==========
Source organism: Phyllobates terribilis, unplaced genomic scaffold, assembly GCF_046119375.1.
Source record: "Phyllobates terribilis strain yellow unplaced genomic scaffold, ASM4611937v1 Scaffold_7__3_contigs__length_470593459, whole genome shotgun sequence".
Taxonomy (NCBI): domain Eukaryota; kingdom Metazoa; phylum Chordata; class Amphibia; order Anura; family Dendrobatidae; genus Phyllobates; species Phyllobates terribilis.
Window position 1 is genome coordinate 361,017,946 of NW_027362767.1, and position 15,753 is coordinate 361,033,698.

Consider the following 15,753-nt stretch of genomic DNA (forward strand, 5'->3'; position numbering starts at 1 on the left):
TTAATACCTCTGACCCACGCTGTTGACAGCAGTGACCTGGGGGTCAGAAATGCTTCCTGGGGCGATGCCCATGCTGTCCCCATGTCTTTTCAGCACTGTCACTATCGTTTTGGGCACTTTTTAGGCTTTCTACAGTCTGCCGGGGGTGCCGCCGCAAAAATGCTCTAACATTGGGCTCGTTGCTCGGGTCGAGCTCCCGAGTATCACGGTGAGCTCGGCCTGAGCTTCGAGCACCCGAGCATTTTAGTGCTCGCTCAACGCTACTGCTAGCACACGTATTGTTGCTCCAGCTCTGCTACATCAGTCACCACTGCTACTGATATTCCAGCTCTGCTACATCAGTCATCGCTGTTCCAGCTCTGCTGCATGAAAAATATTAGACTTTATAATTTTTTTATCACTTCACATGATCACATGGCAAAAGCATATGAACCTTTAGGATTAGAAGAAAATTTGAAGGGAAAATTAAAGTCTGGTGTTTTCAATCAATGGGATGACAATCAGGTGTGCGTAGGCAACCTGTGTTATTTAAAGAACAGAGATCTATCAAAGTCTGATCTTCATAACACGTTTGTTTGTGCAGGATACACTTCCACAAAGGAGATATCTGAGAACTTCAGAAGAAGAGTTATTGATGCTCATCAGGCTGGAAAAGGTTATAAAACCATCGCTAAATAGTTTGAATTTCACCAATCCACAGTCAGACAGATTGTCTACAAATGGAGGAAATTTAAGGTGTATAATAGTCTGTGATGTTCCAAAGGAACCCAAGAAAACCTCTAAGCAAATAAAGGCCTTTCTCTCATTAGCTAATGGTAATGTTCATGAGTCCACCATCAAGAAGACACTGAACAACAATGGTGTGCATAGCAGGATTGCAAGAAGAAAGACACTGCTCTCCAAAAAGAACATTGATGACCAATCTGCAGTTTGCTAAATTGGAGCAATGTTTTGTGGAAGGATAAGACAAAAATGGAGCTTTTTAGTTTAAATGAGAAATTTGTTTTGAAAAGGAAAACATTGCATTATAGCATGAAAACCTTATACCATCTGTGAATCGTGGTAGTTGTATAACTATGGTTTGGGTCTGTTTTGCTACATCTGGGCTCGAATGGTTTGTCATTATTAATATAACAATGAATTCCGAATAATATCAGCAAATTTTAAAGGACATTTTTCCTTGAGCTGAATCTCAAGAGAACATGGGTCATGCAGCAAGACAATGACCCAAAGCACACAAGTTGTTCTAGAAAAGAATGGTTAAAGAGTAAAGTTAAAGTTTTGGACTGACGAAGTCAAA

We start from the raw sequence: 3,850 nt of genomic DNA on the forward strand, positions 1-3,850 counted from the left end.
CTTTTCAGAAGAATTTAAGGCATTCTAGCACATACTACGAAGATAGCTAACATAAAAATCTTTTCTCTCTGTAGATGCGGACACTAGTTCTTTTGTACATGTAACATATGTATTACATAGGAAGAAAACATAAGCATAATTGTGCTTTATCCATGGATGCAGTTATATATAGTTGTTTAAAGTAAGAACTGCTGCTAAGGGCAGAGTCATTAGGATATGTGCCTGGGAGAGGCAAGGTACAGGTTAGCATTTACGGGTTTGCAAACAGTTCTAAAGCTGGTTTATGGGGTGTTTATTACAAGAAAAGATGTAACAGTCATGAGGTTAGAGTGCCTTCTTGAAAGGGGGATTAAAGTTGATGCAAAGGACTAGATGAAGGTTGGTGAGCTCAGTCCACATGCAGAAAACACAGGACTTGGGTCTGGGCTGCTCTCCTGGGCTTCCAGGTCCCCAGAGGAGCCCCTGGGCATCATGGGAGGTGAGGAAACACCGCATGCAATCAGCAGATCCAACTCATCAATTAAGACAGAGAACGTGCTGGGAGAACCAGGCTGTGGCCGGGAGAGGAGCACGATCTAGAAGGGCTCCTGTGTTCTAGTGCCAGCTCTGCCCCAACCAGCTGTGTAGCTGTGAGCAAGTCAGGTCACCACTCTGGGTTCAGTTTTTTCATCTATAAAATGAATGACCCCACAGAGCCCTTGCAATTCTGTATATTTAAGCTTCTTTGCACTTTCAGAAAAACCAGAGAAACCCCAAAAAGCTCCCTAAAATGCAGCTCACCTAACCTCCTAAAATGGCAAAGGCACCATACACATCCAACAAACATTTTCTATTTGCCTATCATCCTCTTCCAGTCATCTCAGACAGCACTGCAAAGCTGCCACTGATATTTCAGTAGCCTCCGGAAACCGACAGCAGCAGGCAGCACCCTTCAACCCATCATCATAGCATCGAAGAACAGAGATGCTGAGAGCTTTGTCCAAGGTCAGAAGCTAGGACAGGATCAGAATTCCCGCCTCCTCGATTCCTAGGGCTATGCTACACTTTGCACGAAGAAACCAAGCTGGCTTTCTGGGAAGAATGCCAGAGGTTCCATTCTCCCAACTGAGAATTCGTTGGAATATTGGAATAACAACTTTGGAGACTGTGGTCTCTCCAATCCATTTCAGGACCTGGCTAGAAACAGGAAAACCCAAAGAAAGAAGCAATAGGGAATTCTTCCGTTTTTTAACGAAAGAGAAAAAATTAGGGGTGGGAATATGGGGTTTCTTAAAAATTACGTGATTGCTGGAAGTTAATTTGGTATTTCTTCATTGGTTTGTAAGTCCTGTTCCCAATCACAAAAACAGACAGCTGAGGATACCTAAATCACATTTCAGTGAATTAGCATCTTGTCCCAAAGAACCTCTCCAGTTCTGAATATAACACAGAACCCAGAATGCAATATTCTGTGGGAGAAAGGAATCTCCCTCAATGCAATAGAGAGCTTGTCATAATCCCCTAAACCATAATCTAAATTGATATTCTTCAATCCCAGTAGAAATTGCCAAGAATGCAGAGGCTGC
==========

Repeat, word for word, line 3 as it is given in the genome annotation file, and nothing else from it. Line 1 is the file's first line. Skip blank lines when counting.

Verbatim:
Taxonomy (NCBI): domain Eukaryota; kingdom Metazoa; phylum Chordata; class Amphibia; order Anura; family Dendrobatidae; genus Phyllobates; species Phyllobates terribilis.